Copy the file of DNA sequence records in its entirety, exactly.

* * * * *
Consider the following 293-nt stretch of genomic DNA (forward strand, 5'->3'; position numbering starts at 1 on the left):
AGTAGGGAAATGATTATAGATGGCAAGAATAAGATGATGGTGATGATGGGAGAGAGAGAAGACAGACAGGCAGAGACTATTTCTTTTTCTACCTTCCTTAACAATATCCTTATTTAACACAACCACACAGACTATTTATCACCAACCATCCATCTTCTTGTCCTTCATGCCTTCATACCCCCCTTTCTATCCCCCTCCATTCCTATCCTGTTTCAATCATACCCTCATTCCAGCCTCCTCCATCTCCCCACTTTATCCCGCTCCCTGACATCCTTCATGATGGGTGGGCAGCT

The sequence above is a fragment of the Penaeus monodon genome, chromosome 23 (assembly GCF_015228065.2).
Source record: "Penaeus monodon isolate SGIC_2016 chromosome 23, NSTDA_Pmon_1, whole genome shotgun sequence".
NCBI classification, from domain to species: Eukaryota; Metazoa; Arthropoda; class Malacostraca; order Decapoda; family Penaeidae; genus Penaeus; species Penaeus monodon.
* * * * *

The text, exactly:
Consider the following 293-nt stretch of genomic DNA (forward strand, 5'->3'; position numbering starts at 1 on the left):
AGTAGGGAAATGATTATAGATGGCAAGAATAAGATGATGGTGATGATGGGAGAGAGAGAAGACAGACAGGCAGAGACTATTTCTTTTTCTACCTTCCTTAACAATATCCTTATTTAACACAACCACACAGACTATTTATCACCAACCATCCATCTTCTTGTCCTTCATGCCTTCATACCCCCCTTTCTATCCCCCTCCATTCCTATCCTGTTTCAATCATACCCTCATTCCAGCCTCCTCCATCTCCCCACTTTATCCCGCTCCCTGACATCCTTCATGATGGGTGGGCAGCT

The sequence above is a fragment of the Penaeus monodon genome, chromosome 23 (assembly GCF_015228065.2).
Source record: "Penaeus monodon isolate SGIC_2016 chromosome 23, NSTDA_Pmon_1, whole genome shotgun sequence".
NCBI classification, from domain to species: Eukaryota; Metazoa; Arthropoda; class Malacostraca; order Decapoda; family Penaeidae; genus Penaeus; species Penaeus monodon.